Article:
Isocrates strengthens the effectiveness of “scholarly critique” by saying critics must not just create knowledge and debate it amongst people, but also provide a real active “service” to organizations and their communities. If they want to make a lasting, honorable contribution, they cannot live as monks and nuns holed up in academia talking amongst themselves. For more on the critical rhetoric scholar as a servant to the larger political community, see Norman Clark: “The Critical Servant” an Isocratean Contribution to Critical Rhetoric” in the Quarterly Journal of Speech 1996 (82): 111-124.
In the Isocratean view, the scholar-practitioner of organizational culture and communication, whether he/she serves in the Academy or in a Business organization, is responsible not just to serve knowledge and truth and ethics, but is responsible to bring benefit to their own organizations _and_ their communities … their role is to help promote ethical leadership of a corporation on the model of an _internal_ community, and thus encourage treatment of one’s employees as part of one’s own community. Encouraging the CEO to view him/herself as a type of community leader would also encourage a leader to take responsibility for the _external_ impacts of the organization on the larger local and global community.
One detriment of this politics / corporations analogy is that if used unwisely it can simply reinforce the power that corporations have over governments by granting the present reality more legitimacy. The negative uses of politics and rhetoric are always capable of trumping their community-building purposes if you reduce them to being tools of individual personal/business advantage.
However, Isocrates’ ethical agenda brings a basis for the rule of the people over the self-serving aims of corporations and the temptations of careerist leaders. He fought hard for the democratic regime of Athens to win control over the tyrannically-ruled regions of Greece. Ultimately, Isocrates’ rhetoric was highly influential in bringing about a unified Greece and giving it, not just the city of Athens, the reputation as the hotbed of democracy that later nations have tried to imitate. His vision to bridge theory and practice in liberal-arts higher education also had a far-reaching influence up to the 18th century and beyond.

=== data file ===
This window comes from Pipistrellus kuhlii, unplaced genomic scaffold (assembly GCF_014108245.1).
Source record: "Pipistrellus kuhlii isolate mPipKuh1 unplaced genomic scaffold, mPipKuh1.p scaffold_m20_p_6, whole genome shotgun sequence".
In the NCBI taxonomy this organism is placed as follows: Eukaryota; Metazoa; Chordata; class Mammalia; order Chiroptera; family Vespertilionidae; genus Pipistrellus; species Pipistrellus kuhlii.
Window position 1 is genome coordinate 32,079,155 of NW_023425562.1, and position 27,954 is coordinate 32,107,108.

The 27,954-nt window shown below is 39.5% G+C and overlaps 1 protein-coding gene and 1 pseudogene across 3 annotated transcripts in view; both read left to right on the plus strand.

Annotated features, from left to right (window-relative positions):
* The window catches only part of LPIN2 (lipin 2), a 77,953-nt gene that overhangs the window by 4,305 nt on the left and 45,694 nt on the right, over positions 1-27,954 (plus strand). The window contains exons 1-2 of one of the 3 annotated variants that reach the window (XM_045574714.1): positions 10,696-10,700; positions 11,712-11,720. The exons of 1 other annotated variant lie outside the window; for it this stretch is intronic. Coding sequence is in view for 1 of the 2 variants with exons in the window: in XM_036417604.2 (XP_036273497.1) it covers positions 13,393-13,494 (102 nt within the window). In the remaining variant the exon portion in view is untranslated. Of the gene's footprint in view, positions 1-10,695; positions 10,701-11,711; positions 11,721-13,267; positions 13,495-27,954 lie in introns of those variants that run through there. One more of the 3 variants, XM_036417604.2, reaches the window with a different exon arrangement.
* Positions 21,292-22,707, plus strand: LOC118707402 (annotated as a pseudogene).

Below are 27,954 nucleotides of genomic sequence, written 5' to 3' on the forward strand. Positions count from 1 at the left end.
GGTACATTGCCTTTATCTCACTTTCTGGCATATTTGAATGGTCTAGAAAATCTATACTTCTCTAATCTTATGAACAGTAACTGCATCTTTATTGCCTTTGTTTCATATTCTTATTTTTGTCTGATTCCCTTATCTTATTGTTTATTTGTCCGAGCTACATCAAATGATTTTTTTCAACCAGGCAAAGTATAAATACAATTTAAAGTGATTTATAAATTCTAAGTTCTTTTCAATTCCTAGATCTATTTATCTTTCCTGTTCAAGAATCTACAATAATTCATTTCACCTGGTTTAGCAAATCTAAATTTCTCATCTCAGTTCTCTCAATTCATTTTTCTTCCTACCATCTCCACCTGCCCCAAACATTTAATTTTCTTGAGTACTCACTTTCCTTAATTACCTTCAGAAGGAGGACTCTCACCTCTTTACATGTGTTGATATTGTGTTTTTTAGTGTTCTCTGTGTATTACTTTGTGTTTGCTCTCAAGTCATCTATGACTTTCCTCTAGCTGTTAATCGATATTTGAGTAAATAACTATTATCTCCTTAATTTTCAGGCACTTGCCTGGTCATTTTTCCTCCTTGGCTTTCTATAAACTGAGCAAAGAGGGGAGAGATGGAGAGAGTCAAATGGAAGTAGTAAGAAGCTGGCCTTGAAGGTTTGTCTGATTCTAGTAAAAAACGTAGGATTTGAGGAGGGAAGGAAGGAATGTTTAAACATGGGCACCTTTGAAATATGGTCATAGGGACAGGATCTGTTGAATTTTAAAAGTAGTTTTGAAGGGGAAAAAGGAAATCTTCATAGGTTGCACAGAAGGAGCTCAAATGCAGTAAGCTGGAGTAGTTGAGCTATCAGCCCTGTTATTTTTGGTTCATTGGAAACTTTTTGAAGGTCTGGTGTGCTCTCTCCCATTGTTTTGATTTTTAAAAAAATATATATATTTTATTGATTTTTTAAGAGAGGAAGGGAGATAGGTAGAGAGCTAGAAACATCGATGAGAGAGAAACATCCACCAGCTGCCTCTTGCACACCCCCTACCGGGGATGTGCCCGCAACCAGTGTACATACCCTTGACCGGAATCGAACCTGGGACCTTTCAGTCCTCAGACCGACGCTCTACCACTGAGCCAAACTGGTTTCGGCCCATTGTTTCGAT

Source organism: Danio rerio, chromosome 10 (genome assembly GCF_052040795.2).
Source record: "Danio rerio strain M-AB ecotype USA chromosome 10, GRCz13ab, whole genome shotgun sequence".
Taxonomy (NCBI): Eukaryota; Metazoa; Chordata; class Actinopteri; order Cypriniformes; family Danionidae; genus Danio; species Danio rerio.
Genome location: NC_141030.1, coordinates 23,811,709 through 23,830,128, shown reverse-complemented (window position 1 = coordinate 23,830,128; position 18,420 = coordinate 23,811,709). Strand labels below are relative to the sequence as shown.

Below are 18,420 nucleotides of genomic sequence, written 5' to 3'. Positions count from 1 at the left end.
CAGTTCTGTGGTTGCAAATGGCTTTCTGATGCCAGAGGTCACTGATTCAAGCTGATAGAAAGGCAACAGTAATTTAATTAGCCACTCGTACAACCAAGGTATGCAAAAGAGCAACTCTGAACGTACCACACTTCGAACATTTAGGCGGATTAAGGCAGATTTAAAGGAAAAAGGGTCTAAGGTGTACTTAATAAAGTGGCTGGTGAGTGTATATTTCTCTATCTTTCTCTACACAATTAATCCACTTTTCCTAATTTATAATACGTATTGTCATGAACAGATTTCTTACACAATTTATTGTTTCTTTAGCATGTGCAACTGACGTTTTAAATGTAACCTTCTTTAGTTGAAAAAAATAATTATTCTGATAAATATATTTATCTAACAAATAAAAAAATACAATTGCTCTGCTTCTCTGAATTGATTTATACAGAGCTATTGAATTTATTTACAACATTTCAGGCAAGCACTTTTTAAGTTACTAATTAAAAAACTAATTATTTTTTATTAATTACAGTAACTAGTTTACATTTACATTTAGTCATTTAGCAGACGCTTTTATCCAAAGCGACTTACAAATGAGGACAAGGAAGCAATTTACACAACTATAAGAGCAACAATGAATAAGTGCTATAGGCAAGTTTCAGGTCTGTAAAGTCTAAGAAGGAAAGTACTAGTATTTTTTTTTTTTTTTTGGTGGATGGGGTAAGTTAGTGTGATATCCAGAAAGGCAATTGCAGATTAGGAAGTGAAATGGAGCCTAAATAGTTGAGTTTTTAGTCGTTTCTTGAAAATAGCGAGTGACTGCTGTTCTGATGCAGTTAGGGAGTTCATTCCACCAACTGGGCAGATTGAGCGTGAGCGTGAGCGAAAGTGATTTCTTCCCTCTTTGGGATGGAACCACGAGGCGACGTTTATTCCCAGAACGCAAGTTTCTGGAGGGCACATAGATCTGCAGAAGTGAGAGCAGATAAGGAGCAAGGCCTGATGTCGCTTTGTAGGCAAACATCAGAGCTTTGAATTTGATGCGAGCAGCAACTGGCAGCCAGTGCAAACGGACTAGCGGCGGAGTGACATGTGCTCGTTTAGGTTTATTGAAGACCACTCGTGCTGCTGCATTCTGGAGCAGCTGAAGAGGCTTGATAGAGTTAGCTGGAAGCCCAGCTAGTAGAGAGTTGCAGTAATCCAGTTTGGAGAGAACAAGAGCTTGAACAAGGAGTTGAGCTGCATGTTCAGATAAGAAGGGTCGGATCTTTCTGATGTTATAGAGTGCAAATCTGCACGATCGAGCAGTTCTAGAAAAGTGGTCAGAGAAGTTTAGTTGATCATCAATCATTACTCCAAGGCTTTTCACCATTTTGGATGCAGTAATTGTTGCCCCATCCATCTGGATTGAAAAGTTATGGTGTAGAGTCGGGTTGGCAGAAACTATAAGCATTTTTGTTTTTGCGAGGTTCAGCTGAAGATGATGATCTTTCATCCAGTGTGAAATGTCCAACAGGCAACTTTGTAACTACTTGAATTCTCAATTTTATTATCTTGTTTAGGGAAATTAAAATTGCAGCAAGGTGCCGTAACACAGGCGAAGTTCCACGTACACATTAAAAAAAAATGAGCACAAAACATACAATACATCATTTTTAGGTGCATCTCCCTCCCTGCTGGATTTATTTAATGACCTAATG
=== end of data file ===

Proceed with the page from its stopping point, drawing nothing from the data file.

Isocrates as mentor and model
Isocrates’ own sense of himself as a critical, ethical rhetorical servant of Athens and its leaders is an example of how a scholar can become a critical-ethical-rhetorical servant of whatever organization(s) you wish to learn in/from. It is also an important model for “the civically / organizationally engaged scholar” that I try to follow. In a way, I am wishing that through building this intellectual bridge we could imagine Scholars and Business leaders shaking hands with Isocrates and seeing in him a fellow scholar and mentor who helps them bridge their differences for the good of the larger community.
I have studied many rhetoricians throughout history and I find that Isocrates is the one I identify with most in the Classical period, despite his personal and political quirks. However, even rhetoricians I don’t identify with at all, like Aristotle, have contributed hugely to rhetorical study and practice.
- Lu, Xin-An. Dazhai: Imagistic Rhetoric as a Cultural Instrument. The American communication journal 2001 vol.5 iss.1 pg.1 http://acjournal.org/holdings/vol5/iss1/articles/lu.htm
- Narrative as a Tool in Organizational Socialization: Secular Sermonic Rhetoric in Employee Orientation Programs.Preview By: Davis, Julie. Texas Speech Communication Journal, Winter2005, Vol. 29 Issue 2, p118-130, 13p;